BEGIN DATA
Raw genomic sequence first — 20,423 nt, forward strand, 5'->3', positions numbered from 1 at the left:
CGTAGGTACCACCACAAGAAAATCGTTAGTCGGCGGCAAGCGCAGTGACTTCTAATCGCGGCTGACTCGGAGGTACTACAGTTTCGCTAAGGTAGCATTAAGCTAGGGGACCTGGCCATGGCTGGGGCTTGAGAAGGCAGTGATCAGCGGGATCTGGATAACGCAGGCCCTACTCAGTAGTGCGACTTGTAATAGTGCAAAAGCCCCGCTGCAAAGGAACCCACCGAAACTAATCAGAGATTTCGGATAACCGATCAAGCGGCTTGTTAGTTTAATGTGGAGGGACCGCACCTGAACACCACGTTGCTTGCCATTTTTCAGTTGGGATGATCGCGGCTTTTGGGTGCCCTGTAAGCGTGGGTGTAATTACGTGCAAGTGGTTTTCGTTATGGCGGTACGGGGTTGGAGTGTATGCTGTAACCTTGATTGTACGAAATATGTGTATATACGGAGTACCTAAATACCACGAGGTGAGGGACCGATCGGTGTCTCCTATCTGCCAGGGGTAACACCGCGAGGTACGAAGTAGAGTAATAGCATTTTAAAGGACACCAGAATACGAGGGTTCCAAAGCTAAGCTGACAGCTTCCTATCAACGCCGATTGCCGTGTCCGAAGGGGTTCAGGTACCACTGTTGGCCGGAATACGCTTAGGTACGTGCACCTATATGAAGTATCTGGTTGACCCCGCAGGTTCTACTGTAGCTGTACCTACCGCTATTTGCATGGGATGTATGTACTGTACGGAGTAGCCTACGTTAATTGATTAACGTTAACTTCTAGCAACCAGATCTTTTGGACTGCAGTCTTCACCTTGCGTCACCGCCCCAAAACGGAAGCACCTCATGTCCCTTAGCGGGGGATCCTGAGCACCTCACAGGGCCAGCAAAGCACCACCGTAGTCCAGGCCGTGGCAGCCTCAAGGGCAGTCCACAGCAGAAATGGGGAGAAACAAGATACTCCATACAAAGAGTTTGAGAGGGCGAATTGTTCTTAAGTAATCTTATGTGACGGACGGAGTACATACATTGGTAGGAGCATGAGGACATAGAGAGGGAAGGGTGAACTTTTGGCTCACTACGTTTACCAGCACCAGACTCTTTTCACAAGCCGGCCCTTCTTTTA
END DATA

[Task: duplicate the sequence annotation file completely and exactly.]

Raw genomic sequence first — 20,423 nt, forward strand, 5'->3', positions numbered from 1 at the left:
CGTAGGTACCACCACAAGAAAATCGTTAGTCGGCGGCAAGCGCAGTGACTTCTAATCGCGGCTGACTCGGAGGTACTACAGTTTCGCTAAGGTAGCATTAAGCTAGGGGACCTGGCCATGGCTGGGGCTTGAGAAGGCAGTGATCAGCGGGATCTGGATAACGCAGGCCCTACTCAGTAGTGCGACTTGTAATAGTGCAAAAGCCCCGCTGCAAAGGAACCCACCGAAACTAATCAGAGATTTCGGATAACCGATCAAGCGGCTTGTTAGTTTAATGTGGAGGGACCGCACCTGAACACCACGTTGCTTGCCATTTTTCAGTTGGGATGATCGCGGCTTTTGGGTGCCCTGTAAGCGTGGGTGTAATTACGTGCAAGTGGTTTTCGTTATGGCGGTACGGGGTTGGAGTGTATGCTGTAACCTTGATTGTACGAAATATGTGTATATACGGAGTACCTAAATACCACGAGGTGAGGGACCGATCGGTGTCTCCTATCTGCCAGGGGTAACACCGCGAGGTACGAAGTAGAGTAATAGCATTTTAAAGGACACCAGAATACGAGGGTTCCAAAGCTAAGCTGACAGCTTCCTATCAACGCCGATTGCCGTGTCCGAAGGGGTTCAGGTACCACTGTTGGCCGGAATACGCTTAGGTACGTGCACCTATATGAAGTATCTGGTTGACCCCGCAGGTTCTACTGTAGCTGTACCTACCGCTATTTGCATGGGATGTATGTACTGTACGGAGTAGCCTACGTTAATTGATTAACGTTAACTTCTAGCAACCAGATCTTTTGGACTGCAGTCTTCACCTTGCGTCACCGCCCCAAAACGGAAGCACCTCATGTCCCTTAGCGGGGGATCCTGAGCACCTCACAGGGCCAGCAAAGCACCACCGTAGTCCAGGCCGTGGCAGCCTCAAGGGCAGTCCACAGCAGAAATGGGGAGAAACAAGATACTCCATACAAAGAGTTTGAGAGGGCGAATTGTTCTTAAGTAATCTTATGTGACGGACGGAGTACATACATTGGTAGGAGCATGAGGACATAGAGAGGGAAGGGTGAACTTTTGGCTCACTACGTTTACCAGCACCAGACTCTTTTCACAAGCCGGCCCTTCTTTTA